Color system type - chose the modulation type that corresponds with the lasers within your projector.

Advanced options provide a customizable diagram for each laser.

Color output levels - sets the minimum and maximum voltage levels for color outputs.

The Advanced mode allows for 6 color channel setup. Its important to note that if your laser has more then RGB inside, you will need to go to Advanced mode to actually use the extra color channels.

In advanced you have the training colors on the left, and non linear correction on the right.

Training Colors - Here you can set your 6 color channels values for different hues, BEYOND will blend between set hue values for all other hues, you can also add hues using the plus button, and rename hues with the rename tool for hues not at every 30 hue values, as those are “set” colors. You select the hue you want to tune, and you can set the values used for each color channel to the right. it may be useful to use the “Medium colors test 2” to help train colors.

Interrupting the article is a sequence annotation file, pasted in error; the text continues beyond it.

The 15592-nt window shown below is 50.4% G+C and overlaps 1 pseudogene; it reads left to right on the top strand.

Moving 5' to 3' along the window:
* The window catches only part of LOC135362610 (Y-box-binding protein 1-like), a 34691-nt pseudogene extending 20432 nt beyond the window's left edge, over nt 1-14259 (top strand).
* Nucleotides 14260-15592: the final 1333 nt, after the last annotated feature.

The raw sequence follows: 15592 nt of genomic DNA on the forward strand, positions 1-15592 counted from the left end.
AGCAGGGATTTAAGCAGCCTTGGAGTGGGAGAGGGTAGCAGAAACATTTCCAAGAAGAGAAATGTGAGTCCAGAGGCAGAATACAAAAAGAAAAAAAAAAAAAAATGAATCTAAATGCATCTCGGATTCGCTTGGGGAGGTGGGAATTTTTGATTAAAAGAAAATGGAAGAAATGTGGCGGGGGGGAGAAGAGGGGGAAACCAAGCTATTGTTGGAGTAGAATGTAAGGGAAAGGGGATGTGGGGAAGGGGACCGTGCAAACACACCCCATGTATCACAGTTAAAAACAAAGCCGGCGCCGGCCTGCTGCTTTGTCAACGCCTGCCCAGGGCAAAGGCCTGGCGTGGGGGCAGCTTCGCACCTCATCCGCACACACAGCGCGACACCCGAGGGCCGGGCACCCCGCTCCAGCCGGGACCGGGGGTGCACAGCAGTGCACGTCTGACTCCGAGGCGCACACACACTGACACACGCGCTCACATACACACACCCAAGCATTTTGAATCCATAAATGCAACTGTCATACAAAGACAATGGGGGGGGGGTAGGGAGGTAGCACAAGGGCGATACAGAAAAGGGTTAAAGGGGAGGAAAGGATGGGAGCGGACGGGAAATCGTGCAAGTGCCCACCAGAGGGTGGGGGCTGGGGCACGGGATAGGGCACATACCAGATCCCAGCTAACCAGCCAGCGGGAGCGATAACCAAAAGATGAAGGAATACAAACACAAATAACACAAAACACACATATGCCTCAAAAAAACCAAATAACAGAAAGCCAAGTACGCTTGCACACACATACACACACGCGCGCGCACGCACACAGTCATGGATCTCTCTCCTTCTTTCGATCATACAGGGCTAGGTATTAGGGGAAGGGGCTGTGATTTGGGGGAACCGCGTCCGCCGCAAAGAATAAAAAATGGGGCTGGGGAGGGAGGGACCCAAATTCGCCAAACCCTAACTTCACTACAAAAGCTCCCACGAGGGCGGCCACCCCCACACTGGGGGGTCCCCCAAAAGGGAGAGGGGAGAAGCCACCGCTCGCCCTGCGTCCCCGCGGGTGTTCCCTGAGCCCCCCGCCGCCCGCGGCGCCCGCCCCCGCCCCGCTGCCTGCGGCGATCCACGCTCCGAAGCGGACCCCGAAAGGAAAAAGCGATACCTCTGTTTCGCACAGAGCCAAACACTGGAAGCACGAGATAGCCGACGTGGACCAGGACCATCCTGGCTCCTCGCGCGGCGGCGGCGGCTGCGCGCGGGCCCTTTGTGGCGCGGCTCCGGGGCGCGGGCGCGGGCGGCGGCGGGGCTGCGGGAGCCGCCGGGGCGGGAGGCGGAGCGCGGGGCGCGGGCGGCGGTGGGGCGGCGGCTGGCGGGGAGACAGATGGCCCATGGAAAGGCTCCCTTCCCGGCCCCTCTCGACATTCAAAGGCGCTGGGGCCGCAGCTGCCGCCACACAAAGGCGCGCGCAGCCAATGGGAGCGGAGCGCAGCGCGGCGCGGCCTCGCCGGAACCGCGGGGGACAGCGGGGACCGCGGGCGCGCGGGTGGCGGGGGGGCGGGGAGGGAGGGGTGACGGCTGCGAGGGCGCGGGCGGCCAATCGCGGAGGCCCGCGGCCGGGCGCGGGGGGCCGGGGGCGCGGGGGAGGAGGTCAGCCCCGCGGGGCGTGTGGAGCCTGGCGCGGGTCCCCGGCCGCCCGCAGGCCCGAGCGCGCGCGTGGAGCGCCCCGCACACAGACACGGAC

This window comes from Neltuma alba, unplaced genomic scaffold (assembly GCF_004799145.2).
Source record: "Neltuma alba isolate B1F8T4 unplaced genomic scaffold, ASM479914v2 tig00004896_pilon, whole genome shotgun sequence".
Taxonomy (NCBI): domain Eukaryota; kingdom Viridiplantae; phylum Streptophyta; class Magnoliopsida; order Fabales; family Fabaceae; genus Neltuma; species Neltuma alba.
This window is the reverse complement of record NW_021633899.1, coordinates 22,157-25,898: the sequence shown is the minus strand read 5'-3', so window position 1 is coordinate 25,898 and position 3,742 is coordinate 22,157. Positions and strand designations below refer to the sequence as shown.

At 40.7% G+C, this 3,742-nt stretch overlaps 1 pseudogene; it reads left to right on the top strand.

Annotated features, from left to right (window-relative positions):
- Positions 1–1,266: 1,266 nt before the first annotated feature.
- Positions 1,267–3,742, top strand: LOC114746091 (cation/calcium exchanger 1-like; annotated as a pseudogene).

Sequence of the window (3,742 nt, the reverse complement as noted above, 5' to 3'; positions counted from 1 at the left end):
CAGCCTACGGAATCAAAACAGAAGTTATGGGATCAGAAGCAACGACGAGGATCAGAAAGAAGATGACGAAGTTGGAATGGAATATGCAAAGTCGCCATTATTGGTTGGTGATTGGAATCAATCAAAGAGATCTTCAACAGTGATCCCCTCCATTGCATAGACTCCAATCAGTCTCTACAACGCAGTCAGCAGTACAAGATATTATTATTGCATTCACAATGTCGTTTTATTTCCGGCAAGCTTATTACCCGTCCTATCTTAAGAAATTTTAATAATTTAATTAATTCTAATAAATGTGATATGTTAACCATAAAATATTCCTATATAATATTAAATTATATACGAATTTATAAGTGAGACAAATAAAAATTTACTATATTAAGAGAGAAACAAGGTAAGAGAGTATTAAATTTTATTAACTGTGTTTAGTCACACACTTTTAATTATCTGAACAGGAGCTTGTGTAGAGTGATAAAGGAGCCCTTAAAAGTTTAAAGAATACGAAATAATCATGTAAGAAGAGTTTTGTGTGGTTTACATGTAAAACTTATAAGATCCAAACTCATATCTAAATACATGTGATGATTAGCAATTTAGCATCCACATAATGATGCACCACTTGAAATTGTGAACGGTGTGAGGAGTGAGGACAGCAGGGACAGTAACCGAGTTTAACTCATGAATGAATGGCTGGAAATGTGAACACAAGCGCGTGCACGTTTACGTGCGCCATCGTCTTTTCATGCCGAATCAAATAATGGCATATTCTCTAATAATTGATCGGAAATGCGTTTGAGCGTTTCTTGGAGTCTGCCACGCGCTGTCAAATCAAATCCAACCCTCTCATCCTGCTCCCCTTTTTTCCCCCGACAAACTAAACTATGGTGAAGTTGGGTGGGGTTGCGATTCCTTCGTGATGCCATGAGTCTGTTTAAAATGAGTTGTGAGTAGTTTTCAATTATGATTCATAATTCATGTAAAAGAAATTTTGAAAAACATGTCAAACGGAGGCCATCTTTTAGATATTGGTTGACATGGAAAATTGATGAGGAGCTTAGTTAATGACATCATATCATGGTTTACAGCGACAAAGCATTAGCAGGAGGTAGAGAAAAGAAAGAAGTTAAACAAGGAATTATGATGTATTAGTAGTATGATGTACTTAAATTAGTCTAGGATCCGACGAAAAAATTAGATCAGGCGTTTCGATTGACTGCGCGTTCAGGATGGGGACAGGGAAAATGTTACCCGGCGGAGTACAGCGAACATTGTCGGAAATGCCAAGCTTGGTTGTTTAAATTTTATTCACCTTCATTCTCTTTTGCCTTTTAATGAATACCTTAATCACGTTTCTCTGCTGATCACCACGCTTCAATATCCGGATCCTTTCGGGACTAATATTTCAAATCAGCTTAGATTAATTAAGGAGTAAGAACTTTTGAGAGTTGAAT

Nonlinear correction - This is to set the fade curve of your lasers in your system. Lasers that are linear in power will not be linear in apparent brightness, so we must adjust the line.

To do this, first use the “NewColorTest” or “4 circle” test pattern, and only look at one color at a time using “recolor test frame and cues” Each circle is one of the 4 dots that arent 0 on the 5 point mode on the graph. The goal is to adjust the 3 in the center until all 3 circles are the same brightness. Once that is done, change to the “Gray scale test” pattern and slowly bring the 0 point up until the last circle is just barely visable. From there switch to the “9 point” mode in the graph, and take the 0 value in the graph back to zero. You will see distint steps between each cirlce in the grayscale pattern.